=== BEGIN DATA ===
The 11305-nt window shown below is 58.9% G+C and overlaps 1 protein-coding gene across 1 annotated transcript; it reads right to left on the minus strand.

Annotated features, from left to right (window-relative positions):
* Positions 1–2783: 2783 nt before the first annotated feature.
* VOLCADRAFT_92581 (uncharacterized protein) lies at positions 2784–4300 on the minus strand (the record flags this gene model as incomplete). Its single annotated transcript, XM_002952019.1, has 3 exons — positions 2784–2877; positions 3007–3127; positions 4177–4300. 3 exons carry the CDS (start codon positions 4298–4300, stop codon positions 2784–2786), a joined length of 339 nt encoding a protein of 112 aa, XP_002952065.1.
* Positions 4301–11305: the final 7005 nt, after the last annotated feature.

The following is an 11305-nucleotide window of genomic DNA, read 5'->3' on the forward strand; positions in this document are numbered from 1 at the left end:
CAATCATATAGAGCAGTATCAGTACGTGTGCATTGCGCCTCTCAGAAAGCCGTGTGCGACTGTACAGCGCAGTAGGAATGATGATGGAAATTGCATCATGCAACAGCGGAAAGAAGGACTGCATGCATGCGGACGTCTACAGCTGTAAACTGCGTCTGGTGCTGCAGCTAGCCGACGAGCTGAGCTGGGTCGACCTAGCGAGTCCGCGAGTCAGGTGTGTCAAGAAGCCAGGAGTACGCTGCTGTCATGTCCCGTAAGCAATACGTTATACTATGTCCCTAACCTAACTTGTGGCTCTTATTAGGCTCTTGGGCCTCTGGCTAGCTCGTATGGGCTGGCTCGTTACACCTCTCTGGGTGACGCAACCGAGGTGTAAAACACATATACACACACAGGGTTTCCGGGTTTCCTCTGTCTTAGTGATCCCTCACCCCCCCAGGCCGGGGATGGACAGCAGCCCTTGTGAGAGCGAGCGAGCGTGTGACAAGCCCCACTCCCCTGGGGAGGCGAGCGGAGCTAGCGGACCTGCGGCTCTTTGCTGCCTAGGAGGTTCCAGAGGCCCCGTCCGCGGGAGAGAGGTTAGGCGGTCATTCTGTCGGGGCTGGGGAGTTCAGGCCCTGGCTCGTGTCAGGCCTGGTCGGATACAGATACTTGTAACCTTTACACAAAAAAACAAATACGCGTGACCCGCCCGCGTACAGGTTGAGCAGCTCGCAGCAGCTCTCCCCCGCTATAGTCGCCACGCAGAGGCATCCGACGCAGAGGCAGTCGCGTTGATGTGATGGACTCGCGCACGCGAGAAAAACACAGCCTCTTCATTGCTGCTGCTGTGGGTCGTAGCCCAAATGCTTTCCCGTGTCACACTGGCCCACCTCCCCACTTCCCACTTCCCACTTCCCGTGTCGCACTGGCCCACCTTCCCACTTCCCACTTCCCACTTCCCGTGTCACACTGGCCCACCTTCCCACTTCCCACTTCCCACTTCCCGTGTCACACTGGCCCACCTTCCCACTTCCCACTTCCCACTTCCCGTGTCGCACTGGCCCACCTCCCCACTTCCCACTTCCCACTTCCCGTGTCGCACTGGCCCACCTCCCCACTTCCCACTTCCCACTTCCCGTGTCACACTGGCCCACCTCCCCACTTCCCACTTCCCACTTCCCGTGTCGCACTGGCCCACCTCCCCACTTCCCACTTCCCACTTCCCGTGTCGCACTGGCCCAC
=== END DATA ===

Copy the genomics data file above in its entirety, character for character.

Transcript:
The 11305-nt window shown below is 58.9% G+C and overlaps 1 protein-coding gene across 1 annotated transcript; it reads right to left on the minus strand.

Annotated features, from left to right (window-relative positions):
* Positions 1–2783: 2783 nt before the first annotated feature.
* VOLCADRAFT_92581 (uncharacterized protein) lies at positions 2784–4300 on the minus strand (the record flags this gene model as incomplete). Its single annotated transcript, XM_002952019.1, has 3 exons — positions 2784–2877; positions 3007–3127; positions 4177–4300. 3 exons carry the CDS (start codon positions 4298–4300, stop codon positions 2784–2786), a joined length of 339 nt encoding a protein of 112 aa, XP_002952065.1.
* Positions 4301–11305: the final 7005 nt, after the last annotated feature.

The following is an 11305-nucleotide window of genomic DNA, read 5'->3' on the forward strand; positions in this document are numbered from 1 at the left end:
CAATCATATAGAGCAGTATCAGTACGTGTGCATTGCGCCTCTCAGAAAGCCGTGTGCGACTGTACAGCGCAGTAGGAATGATGATGGAAATTGCATCATGCAACAGCGGAAAGAAGGACTGCATGCATGCGGACGTCTACAGCTGTAAACTGCGTCTGGTGCTGCAGCTAGCCGACGAGCTGAGCTGGGTCGACCTAGCGAGTCCGCGAGTCAGGTGTGTCAAGAAGCCAGGAGTACGCTGCTGTCATGTCCCGTAAGCAATACGTTATACTATGTCCCTAACCTAACTTGTGGCTCTTATTAGGCTCTTGGGCCTCTGGCTAGCTCGTATGGGCTGGCTCGTTACACCTCTCTGGGTGACGCAACCGAGGTGTAAAACACATATACACACACAGGGTTTCCGGGTTTCCTCTGTCTTAGTGATCCCTCACCCCCCCAGGCCGGGGATGGACAGCAGCCCTTGTGAGAGCGAGCGAGCGTGTGACAAGCCCCACTCCCCTGGGGAGGCGAGCGGAGCTAGCGGACCTGCGGCTCTTTGCTGCCTAGGAGGTTCCAGAGGCCCCGTCCGCGGGAGAGAGGTTAGGCGGTCATTCTGTCGGGGCTGGGGAGTTCAGGCCCTGGCTCGTGTCAGGCCTGGTCGGATACAGATACTTGTAACCTTTACACAAAAAAACAAATACGCGTGACCCGCCCGCGTACAGGTTGAGCAGCTCGCAGCAGCTCTCCCCCGCTATAGTCGCCACGCAGAGGCATCCGACGCAGAGGCAGTCGCGTTGATGTGATGGACTCGCGCACGCGAGAAAAACACAGCCTCTTCATTGCTGCTGCTGTGGGTCGTAGCCCAAATGCTTTCCCGTGTCACACTGGCCCACCTCCCCACTTCCCACTTCCCACTTCCCGTGTCGCACTGGCCCACCTTCCCACTTCCCACTTCCCACTTCCCGTGTCACACTGGCCCACCTTCCCACTTCCCACTTCCCACTTCCCGTGTCACACTGGCCCACCTTCCCACTTCCCACTTCCCACTTCCCGTGTCGCACTGGCCCACCTCCCCACTTCCCACTTCCCACTTCCCGTGTCGCACTGGCCCACCTCCCCACTTCCCACTTCCCACTTCCCGTGTCACACTGGCCCACCTCCCCACTTCCCACTTCCCACTTCCCGTGTCGCACTGGCCCACCTCCCCACTTCCCACTTCCCACTTCCCGTGTCGCACTGGCCCAC